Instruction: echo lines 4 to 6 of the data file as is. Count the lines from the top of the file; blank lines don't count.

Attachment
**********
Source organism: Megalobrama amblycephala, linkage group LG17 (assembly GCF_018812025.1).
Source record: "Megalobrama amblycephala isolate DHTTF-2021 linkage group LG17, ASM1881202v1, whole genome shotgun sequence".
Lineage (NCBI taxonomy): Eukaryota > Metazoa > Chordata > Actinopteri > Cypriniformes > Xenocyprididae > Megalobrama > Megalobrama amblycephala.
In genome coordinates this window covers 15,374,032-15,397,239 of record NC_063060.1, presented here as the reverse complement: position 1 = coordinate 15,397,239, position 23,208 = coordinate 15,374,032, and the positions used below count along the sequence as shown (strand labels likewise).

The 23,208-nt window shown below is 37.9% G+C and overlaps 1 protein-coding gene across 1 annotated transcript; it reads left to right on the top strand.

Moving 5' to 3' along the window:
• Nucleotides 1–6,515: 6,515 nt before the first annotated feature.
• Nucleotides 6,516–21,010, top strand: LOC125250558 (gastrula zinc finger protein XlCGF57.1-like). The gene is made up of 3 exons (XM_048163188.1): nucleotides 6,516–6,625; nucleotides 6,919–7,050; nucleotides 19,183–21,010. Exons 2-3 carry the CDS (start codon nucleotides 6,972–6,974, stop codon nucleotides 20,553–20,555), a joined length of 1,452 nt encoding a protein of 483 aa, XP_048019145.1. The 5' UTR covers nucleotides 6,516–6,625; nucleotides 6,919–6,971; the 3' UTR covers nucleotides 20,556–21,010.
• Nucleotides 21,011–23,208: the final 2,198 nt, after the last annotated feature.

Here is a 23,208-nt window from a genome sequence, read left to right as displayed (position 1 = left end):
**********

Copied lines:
In genome coordinates this window covers 15,374,032-15,397,239 of record NC_063060.1, presented here as the reverse complement: position 1 = coordinate 15,397,239, position 23,208 = coordinate 15,374,032, and the positions used below count along the sequence as shown (strand labels likewise).

The 23,208-nt window shown below is 37.9% G+C and overlaps 1 protein-coding gene across 1 annotated transcript; it reads left to right on the top strand.

Moving 5' to 3' along the window: